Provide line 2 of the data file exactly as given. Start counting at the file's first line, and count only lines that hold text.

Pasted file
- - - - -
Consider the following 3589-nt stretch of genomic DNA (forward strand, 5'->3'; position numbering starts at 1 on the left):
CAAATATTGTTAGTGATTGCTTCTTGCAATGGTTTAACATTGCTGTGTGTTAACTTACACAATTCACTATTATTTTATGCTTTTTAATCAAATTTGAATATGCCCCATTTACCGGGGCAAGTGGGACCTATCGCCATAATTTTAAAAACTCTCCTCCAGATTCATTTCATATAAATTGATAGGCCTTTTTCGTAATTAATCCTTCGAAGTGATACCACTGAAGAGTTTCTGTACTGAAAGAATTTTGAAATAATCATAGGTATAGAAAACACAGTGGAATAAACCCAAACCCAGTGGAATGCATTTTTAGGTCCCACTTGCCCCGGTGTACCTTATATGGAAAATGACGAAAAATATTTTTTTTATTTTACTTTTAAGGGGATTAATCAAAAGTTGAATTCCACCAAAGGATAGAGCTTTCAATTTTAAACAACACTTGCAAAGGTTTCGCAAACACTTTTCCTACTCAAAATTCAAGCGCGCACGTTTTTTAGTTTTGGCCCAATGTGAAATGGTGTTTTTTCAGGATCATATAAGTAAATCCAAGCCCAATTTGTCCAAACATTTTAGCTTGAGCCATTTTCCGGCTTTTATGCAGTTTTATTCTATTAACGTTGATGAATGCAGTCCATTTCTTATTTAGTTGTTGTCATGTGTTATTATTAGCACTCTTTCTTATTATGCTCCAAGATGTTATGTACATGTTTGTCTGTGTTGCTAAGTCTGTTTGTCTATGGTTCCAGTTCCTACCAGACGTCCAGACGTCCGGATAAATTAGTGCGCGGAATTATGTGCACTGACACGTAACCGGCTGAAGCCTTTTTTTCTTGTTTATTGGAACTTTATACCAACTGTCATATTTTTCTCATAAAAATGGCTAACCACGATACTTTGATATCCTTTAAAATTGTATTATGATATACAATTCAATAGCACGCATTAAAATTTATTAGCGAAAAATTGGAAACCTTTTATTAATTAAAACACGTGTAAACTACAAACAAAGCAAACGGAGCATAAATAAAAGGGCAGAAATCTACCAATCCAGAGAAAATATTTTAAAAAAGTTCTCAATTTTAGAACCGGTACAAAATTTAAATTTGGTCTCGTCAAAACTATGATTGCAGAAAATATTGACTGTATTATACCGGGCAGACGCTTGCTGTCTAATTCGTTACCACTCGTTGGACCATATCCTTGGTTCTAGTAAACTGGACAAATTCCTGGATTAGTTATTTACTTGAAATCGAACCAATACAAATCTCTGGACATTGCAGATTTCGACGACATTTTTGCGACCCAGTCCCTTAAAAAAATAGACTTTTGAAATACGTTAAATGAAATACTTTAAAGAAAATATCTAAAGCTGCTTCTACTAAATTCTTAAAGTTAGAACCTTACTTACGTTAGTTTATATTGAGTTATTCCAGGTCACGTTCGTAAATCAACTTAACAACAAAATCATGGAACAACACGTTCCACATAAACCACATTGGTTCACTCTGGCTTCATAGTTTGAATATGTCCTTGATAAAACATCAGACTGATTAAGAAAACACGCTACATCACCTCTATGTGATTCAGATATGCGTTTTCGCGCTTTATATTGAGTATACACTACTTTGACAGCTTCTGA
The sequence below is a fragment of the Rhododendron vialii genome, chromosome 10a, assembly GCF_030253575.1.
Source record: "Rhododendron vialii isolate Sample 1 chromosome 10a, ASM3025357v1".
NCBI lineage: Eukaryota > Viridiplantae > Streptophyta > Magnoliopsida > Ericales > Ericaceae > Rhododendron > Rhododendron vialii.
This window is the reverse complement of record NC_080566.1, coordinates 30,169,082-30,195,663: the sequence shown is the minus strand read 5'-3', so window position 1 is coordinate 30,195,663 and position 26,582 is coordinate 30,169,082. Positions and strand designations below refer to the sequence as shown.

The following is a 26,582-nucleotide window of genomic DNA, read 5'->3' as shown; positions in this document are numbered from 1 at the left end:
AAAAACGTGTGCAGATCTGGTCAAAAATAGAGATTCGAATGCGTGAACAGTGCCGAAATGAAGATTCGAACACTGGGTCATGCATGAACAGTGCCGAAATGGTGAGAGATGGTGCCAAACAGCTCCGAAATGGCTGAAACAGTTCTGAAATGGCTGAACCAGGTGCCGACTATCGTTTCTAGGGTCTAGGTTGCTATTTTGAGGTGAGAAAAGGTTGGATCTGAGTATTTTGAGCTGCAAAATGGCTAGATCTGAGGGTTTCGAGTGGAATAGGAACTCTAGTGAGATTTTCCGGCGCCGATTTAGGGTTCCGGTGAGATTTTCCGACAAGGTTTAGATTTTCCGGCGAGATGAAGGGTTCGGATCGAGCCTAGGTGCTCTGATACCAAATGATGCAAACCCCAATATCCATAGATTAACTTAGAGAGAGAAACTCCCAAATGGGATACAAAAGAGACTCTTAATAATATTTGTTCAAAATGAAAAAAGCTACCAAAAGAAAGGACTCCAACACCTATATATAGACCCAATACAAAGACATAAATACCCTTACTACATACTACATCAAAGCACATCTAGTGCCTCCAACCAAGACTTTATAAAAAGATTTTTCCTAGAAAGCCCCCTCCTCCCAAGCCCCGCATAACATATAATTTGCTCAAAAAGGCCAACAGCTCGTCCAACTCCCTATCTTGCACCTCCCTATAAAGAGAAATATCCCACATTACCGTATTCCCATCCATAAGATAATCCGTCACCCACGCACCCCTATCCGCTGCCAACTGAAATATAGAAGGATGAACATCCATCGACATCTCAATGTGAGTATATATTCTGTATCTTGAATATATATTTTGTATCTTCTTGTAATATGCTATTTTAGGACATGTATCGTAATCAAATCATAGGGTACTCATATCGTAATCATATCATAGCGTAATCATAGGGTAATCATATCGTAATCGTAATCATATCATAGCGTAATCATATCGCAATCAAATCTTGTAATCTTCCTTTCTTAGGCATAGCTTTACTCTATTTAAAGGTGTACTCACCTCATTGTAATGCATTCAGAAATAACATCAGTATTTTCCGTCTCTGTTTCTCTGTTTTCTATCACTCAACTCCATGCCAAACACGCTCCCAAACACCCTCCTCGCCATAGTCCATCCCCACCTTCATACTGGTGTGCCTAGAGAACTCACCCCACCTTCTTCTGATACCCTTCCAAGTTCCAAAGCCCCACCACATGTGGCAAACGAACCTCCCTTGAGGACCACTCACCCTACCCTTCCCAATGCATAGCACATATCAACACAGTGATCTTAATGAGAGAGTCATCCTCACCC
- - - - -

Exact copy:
CAAATATTGTTAGTGATTGCTTCTTGCAATGGTTTAACATTGCTGTGTGTTAACTTACACAATTCACTATTATTTTATGCTTTTTAATCAAATTTGAATATGCCCCATTTACCGGGGCAAGTGGGACCTATCGCCATAATTTTAAAAACTCTCCTCCAGATTCATTTCATATAAATTGATAGGCCTTTTTCGTAATTAATCCTTCGAAGTGATACCACTGAAGAGTTTCTGTACTGAAAGAATTTTGAAATAATCATAGGTATAGAAAACACAGTGGAATAAACCCAAACCCAGTGGAATGCATTTTTAGGTCCCACTTGCCCCGGTGTACCTTATATGGAAAATGACGAAAAATATTTTTTTTATTTTACTTTTAAGGGGATTAATCAAAAGTTGAATTCCACCAAAGGATAGAGCTTTCAATTTTAAACAACACTTGCAAAGGTTTCGCAAACACTTTTCCTACTCAAAATTCAAGCGCGCACGTTTTTTAGTTTTGGCCCAATGTGAAATGGTGTTTTTTCAGGATCATATAAGTAAATCCAAGCCCAATTTGTCCAAACATTTTAGCTTGAGCCATTTTCCGGCTTTTATGCAGTTTTATTCTATTAACGTTGATGAATGCAGTCCATTTCTTATTTAGTTGTTGTCATGTGTTATTATTAGCACTCTTTCTTATTATGCTCCAAGATGTTATGTACATGTTTGTCTGTGTTGCTAAGTCTGTTTGTCTATGGTTCCAGTTCCTACCAGACGTCCAGACGTCCGGATAAATTAGTGCGCGGAATTATGTGCACTGACACGTAACCGGCTGAAGCCTTTTTTTCTTGTTTATTGGAACTTTATACCAACTGTCATATTTTTCTCATAAAAATGGCTAACCACGATACTTTGATATCCTTTAAAATTGTATTATGATATACAATTCAATAGCACGCATTAAAATTTATTAGCGAAAAATTGGAAACCTTTTATTAATTAAAACACGTGTAAACTACAAACAAAGCAAACGGAGCATAAATAAAAGGGCAGAAATCTACCAATCCAGAGAAAATATTTTAAAAAAGTTCTCAATTTTAGAACCGGTACAAAATTTAAATTTGGTCTCGTCAAAACTATGATTGCAGAAAATATTGACTGTATTATACCGGGCAGACGCTTGCTGTCTAATTCGTTACCACTCGTTGGACCATATCCTTGGTTCTAGTAAACTGGACAAATTCCTGGATTAGTTATTTACTTGAAATCGAACCAATACAAATCTCTGGACATTGCAGATTTCGACGACATTTTTGCGACCCAGTCCCTTAAAAAAATAGACTTTTGAAATACGTTAAATGAAATACTTTAAAGAAAATATCTAAAGCTGCTTCTACTAAATTCTTAAAGTTAGAACCTTACTTACGTTAGTTTATATTGAGTTATTCCAGGTCACGTTCGTAAATCAACTTAACAACAAAATCATGGAACAACACGTTCCACATAAACCACATTGGTTCACTCTGGCTTCATAGTTTGAATATGTCCTTGATAAAACATCAGACTGATTAAGAAAACACGCTACATCACCTCTATGTGATTCAGATATGCGTTTTCGCGCTTTATATTGAGTATACACTACTTTGACAGCTTCTGA